In a recent blog entry, my companion in the hunt for technology truth, Larry Seltzer, points out that you really, really have to try hard to screw up hard to mess up your Windows PCs copy of Internet Explorer with a Java applet that can run via Firefox, and some other non-Internet Explorer browsers.
I mean the spyware-bearing applet on Firefox does everything except scream at you that installing it is a bad idea.
People being people, I understand that its spreading rapidly.
Maybe we should have a gate on the Internet saying “you must be at least this smart to ride on this network.”
While this particular bug requires stupidity above and beyond the call of idiocy to get, it does point out a problem thats peculiar in modern operating systems to the Windows desktop.
Windows—be it 3.1, the first usable version, or XP Pro—was designed to be a single-user, stand-alone PC operating system.
Because of that design, Microsoft made what seemed like a good move at the time. The boys from Redmond made its IPC (interprocess communications), like ActiveX, DLLs (Dynamic Link Libraries) and OCX (OLE Control Extension), extremely powerful and without any real security.
Remember, they were thinking single-user, non-networked computer.
In turn, Microsoft designed its most important applications – IE, Microsoft Office, and Outlook – to not only use, but depend, on these IPC mechanisms. The problem, of course, is that Windows PCs dont exist as stand-alone machines.
Microsofts one seamless whole has become one giant security hole.
Thus, this latest security problem really isnt an alternative browser problem. Its a platform problem.
Its also an old platform problem. I first pointed it out in 1992 in Windows for Workgroups, Microsofts first Windows-based LAN product.
Then, I was able to use Excel and DDE (Dynamic Data Exchange, another IPC), to pull data out of a “secured” payroll XLS file.
I was able to do this not because Im some technical whiz. I just looked at the specs, thought about it for a minute, and about 10 minutes of Excel macro-programming later, I was in.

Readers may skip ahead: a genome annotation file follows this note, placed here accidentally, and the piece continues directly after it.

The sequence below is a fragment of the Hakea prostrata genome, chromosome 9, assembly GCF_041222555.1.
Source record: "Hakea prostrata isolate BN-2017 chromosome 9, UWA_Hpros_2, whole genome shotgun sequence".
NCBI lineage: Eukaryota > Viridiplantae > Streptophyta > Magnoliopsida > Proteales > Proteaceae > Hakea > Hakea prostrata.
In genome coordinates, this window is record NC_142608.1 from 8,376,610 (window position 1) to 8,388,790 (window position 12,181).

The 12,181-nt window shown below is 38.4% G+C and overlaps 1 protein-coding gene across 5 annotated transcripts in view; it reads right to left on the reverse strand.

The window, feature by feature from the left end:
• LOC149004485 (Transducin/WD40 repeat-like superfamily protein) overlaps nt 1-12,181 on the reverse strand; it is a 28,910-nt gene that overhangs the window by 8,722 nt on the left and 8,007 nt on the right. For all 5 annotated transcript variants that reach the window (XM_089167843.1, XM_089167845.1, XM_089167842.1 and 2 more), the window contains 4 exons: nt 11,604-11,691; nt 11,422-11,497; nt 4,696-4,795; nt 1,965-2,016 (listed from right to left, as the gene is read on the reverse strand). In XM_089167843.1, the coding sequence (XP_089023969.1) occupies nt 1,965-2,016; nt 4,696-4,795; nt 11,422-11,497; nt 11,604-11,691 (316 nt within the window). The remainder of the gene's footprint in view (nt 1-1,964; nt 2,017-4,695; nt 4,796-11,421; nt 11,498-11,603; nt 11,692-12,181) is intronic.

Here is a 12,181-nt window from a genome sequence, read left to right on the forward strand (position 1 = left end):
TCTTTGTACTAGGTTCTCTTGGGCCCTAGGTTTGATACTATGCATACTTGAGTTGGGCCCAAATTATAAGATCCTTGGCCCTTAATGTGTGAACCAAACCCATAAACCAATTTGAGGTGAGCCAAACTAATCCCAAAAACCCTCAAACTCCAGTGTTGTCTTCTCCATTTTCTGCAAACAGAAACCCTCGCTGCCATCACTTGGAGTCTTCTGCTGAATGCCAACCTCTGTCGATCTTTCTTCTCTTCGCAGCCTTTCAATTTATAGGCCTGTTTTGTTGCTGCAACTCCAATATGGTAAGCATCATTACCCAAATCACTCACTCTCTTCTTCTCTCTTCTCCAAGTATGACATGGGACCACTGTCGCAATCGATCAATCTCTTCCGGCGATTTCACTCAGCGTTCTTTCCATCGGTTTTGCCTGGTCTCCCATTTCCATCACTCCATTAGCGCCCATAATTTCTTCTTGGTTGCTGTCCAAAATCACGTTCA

Things havent changed that much in the last 13 years.
This first example of someone abusing this kind of vulnerability through an alternative browser and Suns JRE (Java Runtime Environment) requires stupidity to get.
It wont be the last. Just as an endless series of worms have relied upon it to attack Windows system via Outlook, we can now expect more attacks of this kind.
Dont expect Internet Explorer 7 to solve your problems. Its security improvements—like reduced-privilege mode becomes the default and no cross-domain scripting—are flimsy fixes.
The real problem, Windows inherently insecure nature, requires major surgery.
The name of that “operation” is Longhorn, but God alone knows when Longhorn will finally show up—2010!?
But will that solve Windows problems? I doubt it.
Running Windows your way
Now, interestingly enough, with LitePC Technologies 98lite Professional v4.7, you can rip Internet Explorer out from Windows 98, 98SE and ME.
Ive used it since it first appeared as a student project, and I highly recommend it for people who want to run Windows their way, rather than Microsofts.
The companys XPLite and 2000Lite, however, while giving you incredible control over what your Windows system actually runs, cant tear all of IE out from Windows.
Microsoft made a big point of saying that the Web browser was part of the operating system a few years back, and now were having to live with the problems that come from integrating a program that talks to the entire networked universe with a fundamentally insecure infrastructure.
Its been more than three years now since Bill Gates proclaimed that “Trustworthy Computing is more important than any other part of our work.”
Nothing is sure but death, taxes and Windows crashes.
Yes, Windows with open-source programs like Firefox and Thunderbird is still more secure than Windows with Microsoft programs.
But, if you want a PC you can run without wondering every day what new security problem arrived during the night, youre better off with Firefox and Linux or Camino and Mac OS X.
Windows. Just say no.
eWEEK.com Senior Editor Steven J. Vaughan-Nichols has been working and writing about technology and business since the late 80s and thinks he may just have learned something about them along the way.
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